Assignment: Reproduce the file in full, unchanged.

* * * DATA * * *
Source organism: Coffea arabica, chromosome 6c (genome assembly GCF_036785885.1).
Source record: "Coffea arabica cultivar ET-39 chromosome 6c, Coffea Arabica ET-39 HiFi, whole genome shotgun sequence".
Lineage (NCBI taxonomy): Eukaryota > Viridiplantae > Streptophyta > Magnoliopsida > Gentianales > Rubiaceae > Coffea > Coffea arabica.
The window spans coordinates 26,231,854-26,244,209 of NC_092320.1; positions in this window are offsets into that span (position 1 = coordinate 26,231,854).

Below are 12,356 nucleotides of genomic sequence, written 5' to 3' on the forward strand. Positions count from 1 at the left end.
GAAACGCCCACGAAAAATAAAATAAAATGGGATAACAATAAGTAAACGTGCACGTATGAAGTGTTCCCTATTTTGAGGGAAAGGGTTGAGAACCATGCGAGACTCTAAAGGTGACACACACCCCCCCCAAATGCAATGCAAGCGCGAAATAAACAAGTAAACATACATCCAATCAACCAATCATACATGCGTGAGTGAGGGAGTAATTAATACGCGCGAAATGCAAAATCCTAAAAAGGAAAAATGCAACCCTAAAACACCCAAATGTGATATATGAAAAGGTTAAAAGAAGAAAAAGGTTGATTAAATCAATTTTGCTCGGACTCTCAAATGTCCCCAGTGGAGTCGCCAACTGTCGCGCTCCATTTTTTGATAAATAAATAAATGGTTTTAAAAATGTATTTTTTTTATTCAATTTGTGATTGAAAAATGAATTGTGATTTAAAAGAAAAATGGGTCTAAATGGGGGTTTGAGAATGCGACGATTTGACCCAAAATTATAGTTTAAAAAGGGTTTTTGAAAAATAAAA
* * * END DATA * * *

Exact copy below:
Source organism: Coffea arabica, chromosome 6c (genome assembly GCF_036785885.1).
Source record: "Coffea arabica cultivar ET-39 chromosome 6c, Coffea Arabica ET-39 HiFi, whole genome shotgun sequence".
Lineage (NCBI taxonomy): Eukaryota > Viridiplantae > Streptophyta > Magnoliopsida > Gentianales > Rubiaceae > Coffea > Coffea arabica.
The window spans coordinates 26,231,854-26,244,209 of NC_092320.1; positions in this window are offsets into that span (position 1 = coordinate 26,231,854).

Below are 12,356 nucleotides of genomic sequence, written 5' to 3' on the forward strand. Positions count from 1 at the left end.
GAAACGCCCACGAAAAATAAAATAAAATGGGATAACAATAAGTAAACGTGCACGTATGAAGTGTTCCCTATTTTGAGGGAAAGGGTTGAGAACCATGCGAGACTCTAAAGGTGACACACACCCCCCCCAAATGCAATGCAAGCGCGAAATAAACAAGTAAACATACATCCAATCAACCAATCATACATGCGTGAGTGAGGGAGTAATTAATACGCGCGAAATGCAAAATCCTAAAAAGGAAAAATGCAACCCTAAAACACCCAAATGTGATATATGAAAAGGTTAAAAGAAGAAAAAGGTTGATTAAATCAATTTTGCTCGGACTCTCAAATGTCCCCAGTGGAGTCGCCAACTGTCGCGCTCCATTTTTTGATAAATAAATAAATGGTTTTAAAAATGTATTTTTTTTATTCAATTTGTGATTGAAAAATGAATTGTGATTTAAAAGAAAAATGGGTCTAAATGGGGGTTTGAGAATGCGACGATTTGACCCAAAATTATAGTTTAAAAAGGGTTTTTGAAAAATAAAA